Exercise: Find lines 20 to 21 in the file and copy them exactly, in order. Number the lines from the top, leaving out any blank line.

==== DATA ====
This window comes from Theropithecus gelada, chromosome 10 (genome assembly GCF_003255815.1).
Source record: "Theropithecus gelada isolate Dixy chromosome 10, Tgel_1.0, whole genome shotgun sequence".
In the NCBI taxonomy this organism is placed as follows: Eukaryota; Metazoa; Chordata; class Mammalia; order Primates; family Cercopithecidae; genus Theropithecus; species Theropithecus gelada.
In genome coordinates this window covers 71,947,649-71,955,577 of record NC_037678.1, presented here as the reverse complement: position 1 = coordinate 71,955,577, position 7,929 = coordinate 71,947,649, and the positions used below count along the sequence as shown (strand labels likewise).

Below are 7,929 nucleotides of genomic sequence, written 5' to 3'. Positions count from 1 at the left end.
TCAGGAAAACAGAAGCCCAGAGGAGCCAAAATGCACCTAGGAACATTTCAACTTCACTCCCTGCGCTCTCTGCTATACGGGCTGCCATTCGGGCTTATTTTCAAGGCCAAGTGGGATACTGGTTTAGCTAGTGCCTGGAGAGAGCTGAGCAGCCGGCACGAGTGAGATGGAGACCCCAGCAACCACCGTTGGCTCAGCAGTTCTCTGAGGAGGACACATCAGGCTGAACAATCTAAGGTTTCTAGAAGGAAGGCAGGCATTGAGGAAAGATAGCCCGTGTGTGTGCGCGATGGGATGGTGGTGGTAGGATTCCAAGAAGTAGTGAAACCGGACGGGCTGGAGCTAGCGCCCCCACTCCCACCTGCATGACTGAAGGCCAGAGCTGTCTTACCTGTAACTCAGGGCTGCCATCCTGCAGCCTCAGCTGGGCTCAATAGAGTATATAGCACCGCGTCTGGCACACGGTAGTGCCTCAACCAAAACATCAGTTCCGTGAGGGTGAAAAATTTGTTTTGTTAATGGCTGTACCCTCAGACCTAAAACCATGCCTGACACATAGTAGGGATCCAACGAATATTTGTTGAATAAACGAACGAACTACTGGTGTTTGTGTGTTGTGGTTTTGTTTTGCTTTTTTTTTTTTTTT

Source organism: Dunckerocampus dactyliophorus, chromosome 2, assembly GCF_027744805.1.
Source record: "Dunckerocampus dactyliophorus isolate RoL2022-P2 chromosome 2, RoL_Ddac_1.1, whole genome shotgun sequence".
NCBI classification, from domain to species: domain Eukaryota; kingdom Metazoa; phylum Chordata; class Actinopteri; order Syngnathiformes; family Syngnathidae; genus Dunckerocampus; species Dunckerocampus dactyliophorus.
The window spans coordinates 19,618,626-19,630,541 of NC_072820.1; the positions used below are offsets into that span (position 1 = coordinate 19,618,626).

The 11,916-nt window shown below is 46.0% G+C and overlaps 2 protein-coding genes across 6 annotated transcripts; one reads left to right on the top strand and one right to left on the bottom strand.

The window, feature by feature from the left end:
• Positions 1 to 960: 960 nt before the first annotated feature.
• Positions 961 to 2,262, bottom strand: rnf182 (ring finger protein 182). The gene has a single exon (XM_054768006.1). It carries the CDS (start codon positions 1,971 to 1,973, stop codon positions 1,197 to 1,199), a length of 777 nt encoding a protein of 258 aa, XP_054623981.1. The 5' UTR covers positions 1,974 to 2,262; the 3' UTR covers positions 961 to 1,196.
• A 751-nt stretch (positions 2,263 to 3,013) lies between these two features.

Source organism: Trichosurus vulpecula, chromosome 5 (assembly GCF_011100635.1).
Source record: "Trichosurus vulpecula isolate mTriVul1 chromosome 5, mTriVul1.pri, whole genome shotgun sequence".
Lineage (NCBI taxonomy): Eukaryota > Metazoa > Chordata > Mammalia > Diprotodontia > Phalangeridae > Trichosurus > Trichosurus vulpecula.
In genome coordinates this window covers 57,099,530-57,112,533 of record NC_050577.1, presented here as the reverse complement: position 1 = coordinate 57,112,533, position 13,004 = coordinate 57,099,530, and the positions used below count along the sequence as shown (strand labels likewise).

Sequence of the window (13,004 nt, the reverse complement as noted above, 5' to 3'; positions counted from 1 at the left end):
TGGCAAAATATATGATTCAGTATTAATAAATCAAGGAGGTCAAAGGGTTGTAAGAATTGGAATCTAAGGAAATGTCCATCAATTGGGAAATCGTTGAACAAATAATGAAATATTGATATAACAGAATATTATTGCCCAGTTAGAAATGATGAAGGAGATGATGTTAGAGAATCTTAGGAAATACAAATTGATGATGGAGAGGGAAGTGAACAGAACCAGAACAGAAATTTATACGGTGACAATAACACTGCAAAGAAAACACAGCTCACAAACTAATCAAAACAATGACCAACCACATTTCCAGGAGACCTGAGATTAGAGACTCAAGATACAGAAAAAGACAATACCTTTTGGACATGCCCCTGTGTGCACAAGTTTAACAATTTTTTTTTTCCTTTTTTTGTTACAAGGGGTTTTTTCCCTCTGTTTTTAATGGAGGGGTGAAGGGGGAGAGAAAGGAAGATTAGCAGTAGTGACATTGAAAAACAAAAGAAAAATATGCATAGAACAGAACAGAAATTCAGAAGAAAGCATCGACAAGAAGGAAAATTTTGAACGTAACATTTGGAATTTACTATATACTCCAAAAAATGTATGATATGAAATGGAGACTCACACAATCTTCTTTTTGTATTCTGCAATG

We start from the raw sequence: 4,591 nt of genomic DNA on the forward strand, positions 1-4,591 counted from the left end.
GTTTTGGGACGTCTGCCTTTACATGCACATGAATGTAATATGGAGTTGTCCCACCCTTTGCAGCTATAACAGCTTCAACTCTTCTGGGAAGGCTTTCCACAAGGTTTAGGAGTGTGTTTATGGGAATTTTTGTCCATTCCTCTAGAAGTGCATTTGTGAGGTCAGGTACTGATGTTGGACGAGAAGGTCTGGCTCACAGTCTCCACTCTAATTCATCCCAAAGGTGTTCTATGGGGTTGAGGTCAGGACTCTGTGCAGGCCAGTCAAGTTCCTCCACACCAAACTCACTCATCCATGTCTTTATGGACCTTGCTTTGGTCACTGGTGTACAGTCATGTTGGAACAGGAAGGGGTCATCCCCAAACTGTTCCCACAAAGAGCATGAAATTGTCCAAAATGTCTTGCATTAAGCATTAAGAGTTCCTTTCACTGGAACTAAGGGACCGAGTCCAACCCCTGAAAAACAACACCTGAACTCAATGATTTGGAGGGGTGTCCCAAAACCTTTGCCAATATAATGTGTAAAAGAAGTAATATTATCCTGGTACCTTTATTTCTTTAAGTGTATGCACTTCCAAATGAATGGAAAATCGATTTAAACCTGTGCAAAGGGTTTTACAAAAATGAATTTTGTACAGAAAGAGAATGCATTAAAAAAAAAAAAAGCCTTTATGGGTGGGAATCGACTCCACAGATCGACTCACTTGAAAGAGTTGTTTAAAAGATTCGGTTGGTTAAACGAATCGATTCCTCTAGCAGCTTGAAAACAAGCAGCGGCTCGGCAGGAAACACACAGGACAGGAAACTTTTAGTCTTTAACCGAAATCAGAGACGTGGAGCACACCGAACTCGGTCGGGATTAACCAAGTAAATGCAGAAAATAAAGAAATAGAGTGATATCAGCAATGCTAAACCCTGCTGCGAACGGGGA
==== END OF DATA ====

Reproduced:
Sequence of the window (13,004 nt, the reverse complement as noted above, 5' to 3'; positions counted from 1 at the left end):
TGGCAAAATATATGATTCAGTATTAATAAATCAAGGAGGTCAAAGGGTTGTAAGAATTGGAATCTAAGGAAATGTCCATCAATTGGGAAATCGTTGAACAAATAATGAAATATTGATATAACAGAATATTATTGCCCAGTTAGAAATGATGAAGGAGATGATGTTAGAGAATCTTAGGAAATACAAATTGATGATGGAGAGGGAAGTGAACAGAACCAGAACAGAAATTTATACGGTGACAATAACACTGCAAAGAAAACACAGCTCACAAACTAATCAAAACAATGACCAACCACATTTCCAGGAGACCTGAGATTAGAGACTCAAGATACAGAAAAAGACAATACCTTTTGGACATGCCCCTGTGTGCACAAGTTTAACAATTTTTTTTTTCCTTTTTTTGTTACAAGGGGTTTTTTCCCTCTGTTTTTAATGGAGGGGTGAAGGGGGAGAGAAAGGAAGATTAGCAGTAGTGACATTGAAAAACAAAAGAAAAATATGCATAGAACAGAACAGAAATTCAGAAGAAAGCATCGACAAGAAGGAAAATTTTGAACGTAACATTTGGAATTTACTATATACTCCAAAAAATGTATGATATGAAATGGAGACTCACACAATCTTCTTTTTGTATTCTGCAATG